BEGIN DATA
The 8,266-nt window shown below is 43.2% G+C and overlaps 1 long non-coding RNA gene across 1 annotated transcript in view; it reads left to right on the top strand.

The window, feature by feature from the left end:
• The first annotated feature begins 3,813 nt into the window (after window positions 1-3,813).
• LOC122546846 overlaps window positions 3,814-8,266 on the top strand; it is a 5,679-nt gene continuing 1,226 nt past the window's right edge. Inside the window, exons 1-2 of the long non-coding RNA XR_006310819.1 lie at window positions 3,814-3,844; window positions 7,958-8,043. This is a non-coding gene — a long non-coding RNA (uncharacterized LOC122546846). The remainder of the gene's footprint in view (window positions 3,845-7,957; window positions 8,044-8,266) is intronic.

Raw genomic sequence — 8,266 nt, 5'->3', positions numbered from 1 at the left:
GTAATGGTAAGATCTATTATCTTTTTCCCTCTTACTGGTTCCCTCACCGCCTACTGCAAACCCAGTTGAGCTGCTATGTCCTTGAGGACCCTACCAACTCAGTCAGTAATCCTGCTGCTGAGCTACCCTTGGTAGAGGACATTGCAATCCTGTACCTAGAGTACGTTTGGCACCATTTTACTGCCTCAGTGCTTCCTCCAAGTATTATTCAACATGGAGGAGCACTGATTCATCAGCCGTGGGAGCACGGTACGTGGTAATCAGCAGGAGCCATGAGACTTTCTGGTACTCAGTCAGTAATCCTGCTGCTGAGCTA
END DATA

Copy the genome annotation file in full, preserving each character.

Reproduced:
The 8,266-nt window shown below is 43.2% G+C and overlaps 1 long non-coding RNA gene across 1 annotated transcript in view; it reads left to right on the top strand.

The window, feature by feature from the left end:
• The first annotated feature begins 3,813 nt into the window (after window positions 1-3,813).
• LOC122546846 overlaps window positions 3,814-8,266 on the top strand; it is a 5,679-nt gene continuing 1,226 nt past the window's right edge. Inside the window, exons 1-2 of the long non-coding RNA XR_006310819.1 lie at window positions 3,814-3,844; window positions 7,958-8,043. This is a non-coding gene — a long non-coding RNA (uncharacterized LOC122546846). The remainder of the gene's footprint in view (window positions 3,845-7,957; window positions 8,044-8,266) is intronic.

Raw genomic sequence — 8,266 nt, 5'->3', positions numbered from 1 at the left:
GTAATGGTAAGATCTATTATCTTTTTCCCTCTTACTGGTTCCCTCACCGCCTACTGCAAACCCAGTTGAGCTGCTATGTCCTTGAGGACCCTACCAACTCAGTCAGTAATCCTGCTGCTGAGCTACCCTTGGTAGAGGACATTGCAATCCTGTACCTAGAGTACGTTTGGCACCATTTTACTGCCTCAGTGCTTCCTCCAAGTATTATTCAACATGGAGGAGCACTGATTCATCAGCCGTGGGAGCACGGTACGTGGTAATCAGCAGGAGCCATGAGACTTTCTGGTACTCAGTCAGTAATCCTGCTGCTGAGCTA